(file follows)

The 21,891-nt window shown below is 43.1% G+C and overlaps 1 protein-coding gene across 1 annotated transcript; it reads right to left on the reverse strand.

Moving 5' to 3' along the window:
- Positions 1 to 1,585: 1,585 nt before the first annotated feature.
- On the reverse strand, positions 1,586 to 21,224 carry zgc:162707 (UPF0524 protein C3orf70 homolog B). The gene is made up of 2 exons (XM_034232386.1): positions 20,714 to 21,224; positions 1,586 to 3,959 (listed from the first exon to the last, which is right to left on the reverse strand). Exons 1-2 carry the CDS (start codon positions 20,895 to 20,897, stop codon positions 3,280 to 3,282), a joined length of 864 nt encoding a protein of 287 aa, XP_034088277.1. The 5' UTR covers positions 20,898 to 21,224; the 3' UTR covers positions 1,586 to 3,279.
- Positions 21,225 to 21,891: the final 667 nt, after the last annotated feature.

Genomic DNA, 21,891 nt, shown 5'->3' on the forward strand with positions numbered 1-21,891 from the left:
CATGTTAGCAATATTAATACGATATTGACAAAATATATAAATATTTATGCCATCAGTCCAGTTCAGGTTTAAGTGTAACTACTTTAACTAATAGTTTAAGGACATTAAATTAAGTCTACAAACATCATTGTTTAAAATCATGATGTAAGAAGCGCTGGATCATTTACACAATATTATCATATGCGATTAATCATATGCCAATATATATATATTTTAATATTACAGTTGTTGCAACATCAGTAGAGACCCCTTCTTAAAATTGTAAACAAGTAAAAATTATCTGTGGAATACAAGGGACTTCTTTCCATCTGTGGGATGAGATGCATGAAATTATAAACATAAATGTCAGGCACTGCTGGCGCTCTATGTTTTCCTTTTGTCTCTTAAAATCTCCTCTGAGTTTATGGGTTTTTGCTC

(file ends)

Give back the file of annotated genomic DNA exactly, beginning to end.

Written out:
The 21,891-nt window shown below is 43.1% G+C and overlaps 1 protein-coding gene across 1 annotated transcript; it reads right to left on the reverse strand.

Moving 5' to 3' along the window:
- Positions 1 to 1,585: 1,585 nt before the first annotated feature.
- On the reverse strand, positions 1,586 to 21,224 carry zgc:162707 (UPF0524 protein C3orf70 homolog B). The gene is made up of 2 exons (XM_034232386.1): positions 20,714 to 21,224; positions 1,586 to 3,959 (listed from the first exon to the last, which is right to left on the reverse strand). Exons 1-2 carry the CDS (start codon positions 20,895 to 20,897, stop codon positions 3,280 to 3,282), a joined length of 864 nt encoding a protein of 287 aa, XP_034088277.1. The 5' UTR covers positions 20,898 to 21,224; the 3' UTR covers positions 1,586 to 3,279.
- Positions 21,225 to 21,891: the final 667 nt, after the last annotated feature.

Genomic DNA, 21,891 nt, shown 5'->3' on the forward strand with positions numbered 1-21,891 from the left:
CATGTTAGCAATATTAATACGATATTGACAAAATATATAAATATTTATGCCATCAGTCCAGTTCAGGTTTAAGTGTAACTACTTTAACTAATAGTTTAAGGACATTAAATTAAGTCTACAAACATCATTGTTTAAAATCATGATGTAAGAAGCGCTGGATCATTTACACAATATTATCATATGCGATTAATCATATGCCAATATATATATATTTTAATATTACAGTTGTTGCAACATCAGTAGAGACCCCTTCTTAAAATTGTAAACAAGTAAAAATTATCTGTGGAATACAAGGGACTTCTTTCCATCTGTGGGATGAGATGCATGAAATTATAAACATAAATGTCAGGCACTGCTGGCGCTCTATGTTTTCCTTTTGTCTCTTAAAATCTCCTCTGAGTTTATGGGTTTTTGCTC